Want to develop a great EVP? Start with your people
If you wanted to know what it was like to work at an organisation, who would you ask?
Who really knows what the day-to-day feels like?
Everybody say it with me - the people who already work there.
It couldn’t be more obvious. So, why is it that so many people writing and developing employee value propositions (EVPs) do NOT talk to the people at that organisation?
When it comes to developing an EVP, your people should contribute to and inform this process more than anything else. It’s important to complement and validate these people insights against industry research, but beware of brand agencies that lean heavily on big reports and fancy words at the expense of genuine engagement with your people.
What to expect from a people-centred discovery process
Most HR leaders know the adage “you can’t please everyone” all too well. Every time we engage with a client and speak with their people, we come away with a mix of positive and negative feedback about their workplace. No matter how supportive and friendly the culture is, there will always be people who are dissatisfied. But talking to people at all points on the employee satisfaction scale is necessary - it gives a comprehensive insight into your organisation and what you need to focus on.
If people are engaged, happy and performing, they’ll give a good picture of the functional and social benefits of working for your organisation. What your top performers consider to be the best benefits are usually a good indication of the elements that will “sell” your organisation to other great hires. Identifying your ideal employees and figuring out what matters to them will help you attract more people with the same priorities and values.
Of course, we also talk to people who are disillusioned, burnt out, or underperforming and flying under the radar. This can be daunting to hear, but it’s better to face it head on. Understanding the problems these people face and/or the behaviours that don’t work well in your organisation will help you develop your culture, systems and processes to become a better workplace. It’s important to understand who isn’t the right fit for you. (This doesn’t mean they wouldn’t be the right employee for someone else.)
When your employer branding experts talk to your people, they’ll uncover the good, the bad and the ugly. The value of this is deep understanding, actionable strategies and an EVP that will be celebrated and backed by your people.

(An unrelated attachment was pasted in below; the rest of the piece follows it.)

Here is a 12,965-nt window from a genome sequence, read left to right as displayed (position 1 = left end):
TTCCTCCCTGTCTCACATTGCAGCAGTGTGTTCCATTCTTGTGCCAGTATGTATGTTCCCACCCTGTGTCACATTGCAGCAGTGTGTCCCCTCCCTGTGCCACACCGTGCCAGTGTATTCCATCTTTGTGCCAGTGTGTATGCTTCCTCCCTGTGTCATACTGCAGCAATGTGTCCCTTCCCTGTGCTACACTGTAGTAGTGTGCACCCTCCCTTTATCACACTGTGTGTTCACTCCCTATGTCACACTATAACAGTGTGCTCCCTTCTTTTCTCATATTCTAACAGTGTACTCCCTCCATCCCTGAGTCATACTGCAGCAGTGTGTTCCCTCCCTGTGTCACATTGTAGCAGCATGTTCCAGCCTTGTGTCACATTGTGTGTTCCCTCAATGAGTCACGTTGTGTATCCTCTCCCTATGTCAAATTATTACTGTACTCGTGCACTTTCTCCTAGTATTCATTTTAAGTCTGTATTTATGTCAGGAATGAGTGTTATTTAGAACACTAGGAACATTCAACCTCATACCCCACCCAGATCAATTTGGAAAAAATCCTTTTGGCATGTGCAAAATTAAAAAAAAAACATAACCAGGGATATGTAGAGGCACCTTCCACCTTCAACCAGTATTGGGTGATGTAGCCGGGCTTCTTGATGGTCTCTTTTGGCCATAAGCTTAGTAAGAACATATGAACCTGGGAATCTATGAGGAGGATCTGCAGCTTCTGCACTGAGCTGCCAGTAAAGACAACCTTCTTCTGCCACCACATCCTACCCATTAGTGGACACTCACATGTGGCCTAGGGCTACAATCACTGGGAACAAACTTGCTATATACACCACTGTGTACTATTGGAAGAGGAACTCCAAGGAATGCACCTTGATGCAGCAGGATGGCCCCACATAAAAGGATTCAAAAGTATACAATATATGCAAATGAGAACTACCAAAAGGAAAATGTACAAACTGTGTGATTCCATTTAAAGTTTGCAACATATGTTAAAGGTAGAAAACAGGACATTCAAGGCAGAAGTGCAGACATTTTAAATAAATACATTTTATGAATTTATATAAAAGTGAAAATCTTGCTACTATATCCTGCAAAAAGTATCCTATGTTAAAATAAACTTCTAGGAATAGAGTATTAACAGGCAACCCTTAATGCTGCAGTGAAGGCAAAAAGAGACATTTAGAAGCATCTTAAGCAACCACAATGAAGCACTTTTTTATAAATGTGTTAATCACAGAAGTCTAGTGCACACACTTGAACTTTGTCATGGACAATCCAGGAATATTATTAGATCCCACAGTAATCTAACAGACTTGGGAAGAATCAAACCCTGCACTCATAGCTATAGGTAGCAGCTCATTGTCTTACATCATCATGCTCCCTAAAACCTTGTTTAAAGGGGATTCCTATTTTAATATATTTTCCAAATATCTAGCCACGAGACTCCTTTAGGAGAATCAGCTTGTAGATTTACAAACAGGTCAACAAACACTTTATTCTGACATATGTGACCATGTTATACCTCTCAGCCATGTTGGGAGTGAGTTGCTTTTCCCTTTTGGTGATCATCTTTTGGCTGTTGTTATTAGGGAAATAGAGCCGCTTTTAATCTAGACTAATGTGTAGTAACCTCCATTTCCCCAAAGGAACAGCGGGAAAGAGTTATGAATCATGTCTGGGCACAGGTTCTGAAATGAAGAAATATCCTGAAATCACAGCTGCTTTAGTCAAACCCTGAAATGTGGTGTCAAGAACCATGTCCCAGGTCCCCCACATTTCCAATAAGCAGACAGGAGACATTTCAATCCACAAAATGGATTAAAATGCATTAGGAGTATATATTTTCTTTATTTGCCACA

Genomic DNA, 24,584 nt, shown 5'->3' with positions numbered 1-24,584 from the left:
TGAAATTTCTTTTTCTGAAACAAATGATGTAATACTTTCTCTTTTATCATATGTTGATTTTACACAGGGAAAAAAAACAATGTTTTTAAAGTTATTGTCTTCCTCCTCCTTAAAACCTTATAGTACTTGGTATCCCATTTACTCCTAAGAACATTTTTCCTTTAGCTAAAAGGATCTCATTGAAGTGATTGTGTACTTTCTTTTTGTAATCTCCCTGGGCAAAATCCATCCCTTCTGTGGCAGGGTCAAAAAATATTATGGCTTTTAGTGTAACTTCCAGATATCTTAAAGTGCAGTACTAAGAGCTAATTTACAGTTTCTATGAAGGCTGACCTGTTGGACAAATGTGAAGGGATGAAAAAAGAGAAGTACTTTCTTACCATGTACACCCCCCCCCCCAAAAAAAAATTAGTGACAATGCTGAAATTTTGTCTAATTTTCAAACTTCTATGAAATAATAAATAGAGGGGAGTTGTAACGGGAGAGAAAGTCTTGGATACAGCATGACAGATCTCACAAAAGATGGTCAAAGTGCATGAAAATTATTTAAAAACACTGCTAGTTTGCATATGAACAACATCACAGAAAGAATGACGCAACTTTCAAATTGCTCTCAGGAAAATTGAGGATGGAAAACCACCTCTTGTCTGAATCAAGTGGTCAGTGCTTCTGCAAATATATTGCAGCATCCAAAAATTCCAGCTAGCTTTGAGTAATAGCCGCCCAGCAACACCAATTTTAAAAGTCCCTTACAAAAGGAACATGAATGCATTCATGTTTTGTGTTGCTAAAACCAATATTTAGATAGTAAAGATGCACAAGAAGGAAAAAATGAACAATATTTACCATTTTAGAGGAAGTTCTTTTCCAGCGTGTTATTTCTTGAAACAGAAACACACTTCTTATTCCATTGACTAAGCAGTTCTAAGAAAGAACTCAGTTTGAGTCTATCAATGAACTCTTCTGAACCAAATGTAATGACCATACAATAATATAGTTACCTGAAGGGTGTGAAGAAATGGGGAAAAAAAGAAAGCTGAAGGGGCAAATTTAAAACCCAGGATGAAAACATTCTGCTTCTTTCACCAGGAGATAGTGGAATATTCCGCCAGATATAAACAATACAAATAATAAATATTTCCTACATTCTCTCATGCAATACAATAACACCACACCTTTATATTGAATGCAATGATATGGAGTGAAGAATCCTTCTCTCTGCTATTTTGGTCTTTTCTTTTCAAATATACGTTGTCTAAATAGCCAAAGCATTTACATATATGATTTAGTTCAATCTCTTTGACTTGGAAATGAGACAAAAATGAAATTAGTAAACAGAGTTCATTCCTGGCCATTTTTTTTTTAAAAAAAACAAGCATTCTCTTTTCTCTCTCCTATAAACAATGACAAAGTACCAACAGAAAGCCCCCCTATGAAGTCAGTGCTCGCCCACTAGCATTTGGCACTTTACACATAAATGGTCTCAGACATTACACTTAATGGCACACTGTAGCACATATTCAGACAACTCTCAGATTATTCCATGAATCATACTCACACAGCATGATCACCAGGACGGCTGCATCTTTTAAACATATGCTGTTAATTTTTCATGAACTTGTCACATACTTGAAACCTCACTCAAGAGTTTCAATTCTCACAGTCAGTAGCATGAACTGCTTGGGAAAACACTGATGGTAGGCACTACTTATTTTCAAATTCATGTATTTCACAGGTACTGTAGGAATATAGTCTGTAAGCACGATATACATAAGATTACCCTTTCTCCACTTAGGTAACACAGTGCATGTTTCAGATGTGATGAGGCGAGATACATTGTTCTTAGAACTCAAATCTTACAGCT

How to choose the right employer branding partner to develop your EVP
It can be tempting to get the ball rolling on an EVP in-house with surveys, focus groups or anonymous forms. We might be biased, but we always see better results when organisations undertake this process with the help of a partner. A specialist employer branding partner will have the experience and expertise to really get under the skin of the culture and help employees feel safe to talk about the challenges - resulting in more authentic, honest findings.
To really understand your organisation, an external partner should talk to a diverse, representative cross-section of your organisation (think role family, seniority, age, gender, tenure, etc.), and the conversations should be meticulously planned yet flexible enough to follow the important themes. This is where the value of a specialist partner comes into play.
When you play back findings to your people, there should be no surprises (if there are, it’s probably not an honest EVP). Everyone in your organisation should be able to identify with different elements of your EVP. The messaging should resonate with them and make them proud of their part in your organisation’s journey.
What to avoid:
EVPs are the “it” thing right now - and don’t get us wrong, we’re glad to see them having their moment in the sun. When done right, an EVP is a powerful tool for talent attraction and retention. But we’ve also seen many fall flat. Here are our top three things to watch out for:
- EVPs that are created by a generic marketing agency rather than employer brand specialists. (They’ll say they get it. They don’t.)
- EVPs that aren’t based on a deep understanding of your people. (Beware the regurgitation of Gartner reports.)
- EVPs that are designed to “wow” your project team or executives rather than speak to people you actually want to attract. (Be cautious of flouncy language, complicated phrasing, or using terms that may be very “slay” right now but don’t represent you as an employer.)
Need a hand shaping your employer brand to attract great talent? Get in touch, and we’ll show you how.